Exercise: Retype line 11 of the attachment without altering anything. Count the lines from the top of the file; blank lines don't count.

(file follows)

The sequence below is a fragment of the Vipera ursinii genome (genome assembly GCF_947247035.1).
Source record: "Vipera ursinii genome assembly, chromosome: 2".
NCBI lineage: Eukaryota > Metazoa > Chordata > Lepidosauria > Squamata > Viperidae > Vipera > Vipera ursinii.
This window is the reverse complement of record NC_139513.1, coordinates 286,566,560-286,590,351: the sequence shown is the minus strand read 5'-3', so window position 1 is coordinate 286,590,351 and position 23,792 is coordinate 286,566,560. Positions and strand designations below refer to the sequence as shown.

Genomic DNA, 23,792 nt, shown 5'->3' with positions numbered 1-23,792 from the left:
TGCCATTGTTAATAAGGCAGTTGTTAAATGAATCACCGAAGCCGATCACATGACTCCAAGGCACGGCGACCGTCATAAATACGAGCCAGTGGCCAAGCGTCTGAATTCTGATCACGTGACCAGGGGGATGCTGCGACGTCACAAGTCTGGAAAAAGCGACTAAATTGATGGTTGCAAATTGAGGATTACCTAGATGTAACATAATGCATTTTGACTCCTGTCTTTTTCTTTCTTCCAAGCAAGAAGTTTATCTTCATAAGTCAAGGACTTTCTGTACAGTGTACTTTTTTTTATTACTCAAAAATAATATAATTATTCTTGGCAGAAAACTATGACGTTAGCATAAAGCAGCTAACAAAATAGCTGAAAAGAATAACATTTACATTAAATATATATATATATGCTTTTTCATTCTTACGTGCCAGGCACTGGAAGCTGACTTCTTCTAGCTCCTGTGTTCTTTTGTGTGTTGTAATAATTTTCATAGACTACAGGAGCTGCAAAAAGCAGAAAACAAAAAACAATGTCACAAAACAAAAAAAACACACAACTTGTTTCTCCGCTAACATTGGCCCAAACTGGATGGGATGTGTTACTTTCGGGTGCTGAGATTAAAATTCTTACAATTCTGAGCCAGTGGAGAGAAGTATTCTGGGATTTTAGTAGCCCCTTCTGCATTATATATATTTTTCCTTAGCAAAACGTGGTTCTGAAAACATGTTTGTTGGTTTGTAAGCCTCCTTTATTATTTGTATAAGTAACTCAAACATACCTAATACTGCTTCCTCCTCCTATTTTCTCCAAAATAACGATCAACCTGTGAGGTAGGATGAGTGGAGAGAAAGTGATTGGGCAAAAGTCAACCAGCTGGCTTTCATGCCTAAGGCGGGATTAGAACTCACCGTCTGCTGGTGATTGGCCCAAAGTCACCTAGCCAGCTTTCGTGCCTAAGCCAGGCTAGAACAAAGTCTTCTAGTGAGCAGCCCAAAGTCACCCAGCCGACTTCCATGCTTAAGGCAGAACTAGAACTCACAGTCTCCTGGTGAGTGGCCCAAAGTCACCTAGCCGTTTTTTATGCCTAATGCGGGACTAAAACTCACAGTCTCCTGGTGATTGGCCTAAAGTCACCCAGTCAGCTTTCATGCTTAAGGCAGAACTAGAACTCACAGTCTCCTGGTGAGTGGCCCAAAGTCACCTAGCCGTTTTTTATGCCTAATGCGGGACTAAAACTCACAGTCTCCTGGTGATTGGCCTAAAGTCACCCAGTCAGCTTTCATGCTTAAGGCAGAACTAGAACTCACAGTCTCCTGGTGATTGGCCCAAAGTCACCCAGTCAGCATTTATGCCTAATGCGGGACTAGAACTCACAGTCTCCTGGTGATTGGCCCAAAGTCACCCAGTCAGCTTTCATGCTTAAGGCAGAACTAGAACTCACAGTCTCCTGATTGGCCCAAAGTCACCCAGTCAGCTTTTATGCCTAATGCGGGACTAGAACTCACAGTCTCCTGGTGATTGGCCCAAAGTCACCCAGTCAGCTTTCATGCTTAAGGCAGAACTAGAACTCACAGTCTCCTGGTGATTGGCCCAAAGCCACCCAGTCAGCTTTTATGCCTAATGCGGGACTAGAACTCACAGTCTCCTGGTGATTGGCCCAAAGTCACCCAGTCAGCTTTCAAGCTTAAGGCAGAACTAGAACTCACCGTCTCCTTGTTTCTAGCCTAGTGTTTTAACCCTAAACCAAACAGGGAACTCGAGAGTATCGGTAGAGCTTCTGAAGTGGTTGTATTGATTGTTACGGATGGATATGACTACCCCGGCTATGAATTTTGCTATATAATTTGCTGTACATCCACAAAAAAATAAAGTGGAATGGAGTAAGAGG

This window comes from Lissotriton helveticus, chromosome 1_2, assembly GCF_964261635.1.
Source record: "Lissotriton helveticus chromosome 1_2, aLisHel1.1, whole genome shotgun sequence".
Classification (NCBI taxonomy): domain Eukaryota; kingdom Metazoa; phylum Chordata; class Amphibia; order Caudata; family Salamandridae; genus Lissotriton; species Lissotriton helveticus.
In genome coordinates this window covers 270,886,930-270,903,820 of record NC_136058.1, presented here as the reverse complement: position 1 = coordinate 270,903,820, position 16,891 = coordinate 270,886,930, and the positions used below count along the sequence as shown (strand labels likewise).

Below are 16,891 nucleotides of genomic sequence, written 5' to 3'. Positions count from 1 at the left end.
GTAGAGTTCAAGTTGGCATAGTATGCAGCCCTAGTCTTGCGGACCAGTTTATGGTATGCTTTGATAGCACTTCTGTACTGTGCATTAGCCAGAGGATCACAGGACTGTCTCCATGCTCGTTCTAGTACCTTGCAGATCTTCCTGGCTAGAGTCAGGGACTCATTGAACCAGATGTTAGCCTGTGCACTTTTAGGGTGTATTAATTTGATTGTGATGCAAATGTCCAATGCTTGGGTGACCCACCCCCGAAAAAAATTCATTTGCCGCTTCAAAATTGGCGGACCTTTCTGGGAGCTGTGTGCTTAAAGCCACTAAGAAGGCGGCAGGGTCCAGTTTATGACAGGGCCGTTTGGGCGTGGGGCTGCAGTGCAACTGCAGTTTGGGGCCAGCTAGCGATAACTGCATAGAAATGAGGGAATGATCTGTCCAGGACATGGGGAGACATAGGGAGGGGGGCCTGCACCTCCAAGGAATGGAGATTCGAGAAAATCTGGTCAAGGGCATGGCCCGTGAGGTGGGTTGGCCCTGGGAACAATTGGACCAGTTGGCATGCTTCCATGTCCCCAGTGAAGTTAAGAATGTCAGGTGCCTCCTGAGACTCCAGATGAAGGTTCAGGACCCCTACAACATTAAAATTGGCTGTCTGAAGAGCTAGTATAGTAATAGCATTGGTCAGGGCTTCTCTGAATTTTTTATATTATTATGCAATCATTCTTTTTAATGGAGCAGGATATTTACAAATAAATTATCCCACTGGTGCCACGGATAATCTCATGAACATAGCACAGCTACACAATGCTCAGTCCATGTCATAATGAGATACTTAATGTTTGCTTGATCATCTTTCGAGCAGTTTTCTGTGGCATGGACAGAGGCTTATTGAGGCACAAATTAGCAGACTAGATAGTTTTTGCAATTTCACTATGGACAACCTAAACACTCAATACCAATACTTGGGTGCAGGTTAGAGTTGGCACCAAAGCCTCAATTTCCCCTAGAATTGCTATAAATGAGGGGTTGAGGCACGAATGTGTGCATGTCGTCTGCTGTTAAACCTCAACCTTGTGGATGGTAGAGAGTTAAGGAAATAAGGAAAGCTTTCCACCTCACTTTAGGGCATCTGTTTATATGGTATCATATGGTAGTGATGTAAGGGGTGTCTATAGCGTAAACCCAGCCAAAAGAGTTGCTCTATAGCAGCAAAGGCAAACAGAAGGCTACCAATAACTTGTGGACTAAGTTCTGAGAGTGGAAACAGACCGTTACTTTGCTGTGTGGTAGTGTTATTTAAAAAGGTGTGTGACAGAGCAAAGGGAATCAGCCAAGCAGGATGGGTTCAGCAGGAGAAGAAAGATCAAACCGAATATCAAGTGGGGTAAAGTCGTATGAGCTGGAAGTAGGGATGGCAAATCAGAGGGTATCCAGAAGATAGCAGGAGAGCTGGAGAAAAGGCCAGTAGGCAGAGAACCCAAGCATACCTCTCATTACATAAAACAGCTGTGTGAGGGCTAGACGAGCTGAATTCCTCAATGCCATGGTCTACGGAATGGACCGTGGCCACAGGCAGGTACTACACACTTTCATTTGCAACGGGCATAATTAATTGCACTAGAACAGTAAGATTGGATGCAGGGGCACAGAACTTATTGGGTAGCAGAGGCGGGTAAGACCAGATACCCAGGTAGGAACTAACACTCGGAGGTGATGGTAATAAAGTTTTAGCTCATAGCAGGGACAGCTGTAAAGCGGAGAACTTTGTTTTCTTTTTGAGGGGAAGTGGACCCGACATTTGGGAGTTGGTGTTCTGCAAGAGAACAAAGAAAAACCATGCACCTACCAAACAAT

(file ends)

Below are 16,891 nucleotides of genomic sequence, written 5' to 3'. Positions count from 1 at the left end.